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Bernard Hickey senses the 'independence' of our monetary policy is evaporating as opposition parties make it political again; He thinks it will 'get ugly' from here. Your view?

Posted in Opinion

By Bernard Hickey

New Zealand's businesses, borrowers and savers should prepare for an unprecedented bout of uncertainty around monetary policy in the years ahead.

Politics will matter just as much as economics for interest rates and the exchange rate in the years to come.

For more than twenty years, monetary policy has been firmly off the political agenda and set in stone by the 1989 Reserve Bank Act.

That truce ended this week.

It happened with a bang of sorts at a parliamentary select committee hearing in Wellington.

A newly emboldened collection of Opposition Party Leaders, including Labour Finance Spokesman David Parker, Green co-leader Russel Norman and NZ First Leader Winston Peters, challenged new Reserve Bank Governor Graeme Wheeler's defense of the current Reserve Bank Act at every twist and turn.

In recent weeks the potential coalition partners have been working together to call for an official inquiry into the slump in manufacturing jobs and to call for monetary policy changes to lower the New Zealand dollar.

The Greens have even called on the Reserve Bank to print money to buy Government Earthquake Bonds to help finance the Christchurch rebuild.

This was Wheeler's first appearance before the Finance and Expenditure Select Committee and it didn't go well.

Wheeler had primed the opposition members with his October 26 speech setting out his stall in favour of pure inflation targeting, a hands-off approach to the currency and a staunch opposition to money printing.

Wheeler's approach is clearly more othodox than that of his predecessor Alan Bollard and it sets him up for a direct clash with any new Labour/Green/NZ First coalition government if it were to be elected in 2014.

If Wheeler is true to his word, as outlined in the speech and in his first appearance before the committee, he would not be able to 'fudge' a new Policy Targets Agreement with any new government.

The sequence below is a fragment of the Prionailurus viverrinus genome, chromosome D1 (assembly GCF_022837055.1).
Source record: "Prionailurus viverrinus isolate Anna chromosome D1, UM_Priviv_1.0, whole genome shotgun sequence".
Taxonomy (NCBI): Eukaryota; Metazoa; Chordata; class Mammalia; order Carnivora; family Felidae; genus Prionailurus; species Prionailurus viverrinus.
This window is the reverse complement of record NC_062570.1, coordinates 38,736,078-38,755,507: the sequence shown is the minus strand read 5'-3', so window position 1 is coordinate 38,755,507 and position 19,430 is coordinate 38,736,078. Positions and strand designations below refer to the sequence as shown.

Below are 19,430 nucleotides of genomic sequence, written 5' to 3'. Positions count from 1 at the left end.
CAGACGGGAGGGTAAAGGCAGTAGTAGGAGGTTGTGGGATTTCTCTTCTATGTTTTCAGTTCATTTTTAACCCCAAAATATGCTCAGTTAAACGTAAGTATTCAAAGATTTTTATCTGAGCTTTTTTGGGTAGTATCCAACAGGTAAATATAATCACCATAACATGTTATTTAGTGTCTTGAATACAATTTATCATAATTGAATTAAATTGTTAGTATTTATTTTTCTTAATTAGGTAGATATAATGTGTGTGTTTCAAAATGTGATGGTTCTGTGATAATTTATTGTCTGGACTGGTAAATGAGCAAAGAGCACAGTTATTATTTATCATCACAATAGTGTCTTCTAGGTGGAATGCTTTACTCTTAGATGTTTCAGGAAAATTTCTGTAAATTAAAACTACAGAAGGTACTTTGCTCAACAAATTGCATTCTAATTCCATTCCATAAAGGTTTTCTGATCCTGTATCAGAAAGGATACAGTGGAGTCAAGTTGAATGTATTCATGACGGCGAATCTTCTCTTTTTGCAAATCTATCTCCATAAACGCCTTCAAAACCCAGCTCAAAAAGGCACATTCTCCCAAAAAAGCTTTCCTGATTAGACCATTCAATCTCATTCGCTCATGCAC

Any attempts by a new government to change the way the Reserve Bank ran monetary policy would require a complete reworking of the Reserve Bank Act to include multiple targets, the ability to intervene in the currency and bond markets, and potentially a change in the way decisions are made. At the moment all these decisions are vested in the hands of one man, the Governor, rather than through a Monetary Policy Committee or board, as is the case in most other central banks.

How this changeover is managed could get ugly.

Market expectations about interest rates closer to the 2014 election (or at any other time if there was a snap election) would have to take into account the risk of a clash between the Governor and a new government.

Would the Governor be forced to resign? Would a new Government have to wait for Wheeler's five year term to expire in 2017 and then appoint a replacement? Would a new government change the Reserve Bank and force him out? Would this mean interest rates and the currency would be lower without Wheeler in place?

This is new territory for business decision makers, savers and borrowers alike.

Until now it was relatively easy to set expectations as long as viewers understood the current framework and knew what the Reserve Bank's expectations were for the economy.

All of that goes out the window in such a politicised environment where the future Governor and the way the bank operates is uncertain.

That is the price to be paid because of the break-down in the political consensus on monetary policy that has been building since just before the last election and has now burst out into the open with the National-led Government's appointment of a hard-line orthodox Governor wedded to the Reserve Bank Act.

Wednesday parliamentary committee hearing broke up amid acrimony with the Governor and the media being tossed out while the committee bickered over procedural matters.

The opposition MPs wanted more time to question Wheeler, but were blocked by National's committee chair Todd Mclay on the grounds the meeting had run out of time.

It was a fractious beginning for the new Governor. He can expect many more to come.

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This item was first published on the Herald on Sunday. It is used here with permission.